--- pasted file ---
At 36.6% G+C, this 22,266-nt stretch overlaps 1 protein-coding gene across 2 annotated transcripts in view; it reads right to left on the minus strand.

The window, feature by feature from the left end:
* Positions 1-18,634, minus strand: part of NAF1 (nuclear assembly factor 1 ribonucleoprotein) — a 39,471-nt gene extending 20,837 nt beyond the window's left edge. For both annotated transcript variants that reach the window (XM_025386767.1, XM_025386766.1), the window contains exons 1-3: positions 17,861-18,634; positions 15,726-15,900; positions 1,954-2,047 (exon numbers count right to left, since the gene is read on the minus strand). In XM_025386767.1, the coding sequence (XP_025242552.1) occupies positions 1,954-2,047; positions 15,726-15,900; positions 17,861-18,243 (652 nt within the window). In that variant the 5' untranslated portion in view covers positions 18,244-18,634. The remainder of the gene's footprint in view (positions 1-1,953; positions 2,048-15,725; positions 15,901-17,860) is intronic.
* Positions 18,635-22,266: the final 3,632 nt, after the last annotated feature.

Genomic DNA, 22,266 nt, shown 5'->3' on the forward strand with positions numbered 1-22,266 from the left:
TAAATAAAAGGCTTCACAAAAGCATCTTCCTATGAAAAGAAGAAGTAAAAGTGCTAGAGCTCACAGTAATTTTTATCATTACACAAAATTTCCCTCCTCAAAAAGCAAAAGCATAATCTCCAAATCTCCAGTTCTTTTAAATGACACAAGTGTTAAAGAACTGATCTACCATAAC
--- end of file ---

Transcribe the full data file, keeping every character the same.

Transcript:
At 36.6% G+C, this 22,266-nt stretch overlaps 1 protein-coding gene across 2 annotated transcripts in view; it reads right to left on the minus strand.

The window, feature by feature from the left end:
* Positions 1-18,634, minus strand: part of NAF1 (nuclear assembly factor 1 ribonucleoprotein) — a 39,471-nt gene extending 20,837 nt beyond the window's left edge. For both annotated transcript variants that reach the window (XM_025386767.1, XM_025386766.1), the window contains exons 1-3: positions 17,861-18,634; positions 15,726-15,900; positions 1,954-2,047 (exon numbers count right to left, since the gene is read on the minus strand). In XM_025386767.1, the coding sequence (XP_025242552.1) occupies positions 1,954-2,047; positions 15,726-15,900; positions 17,861-18,243 (652 nt within the window). In that variant the 5' untranslated portion in view covers positions 18,244-18,634. The remainder of the gene's footprint in view (positions 1-1,953; positions 2,048-15,725; positions 15,901-17,860) is intronic.
* Positions 18,635-22,266: the final 3,632 nt, after the last annotated feature.

Genomic DNA, 22,266 nt, shown 5'->3' on the forward strand with positions numbered 1-22,266 from the left:
TAAATAAAAGGCTTCACAAAAGCATCTTCCTATGAAAAGAAGAAGTAAAAGTGCTAGAGCTCACAGTAATTTTTATCATTACACAAAATTTCCCTCCTCAAAAAGCAAAAGCATAATCTCCAAATCTCCAGTTCTTTTAAATGACACAAGTGTTAAAGAACTGATCTACCATAAC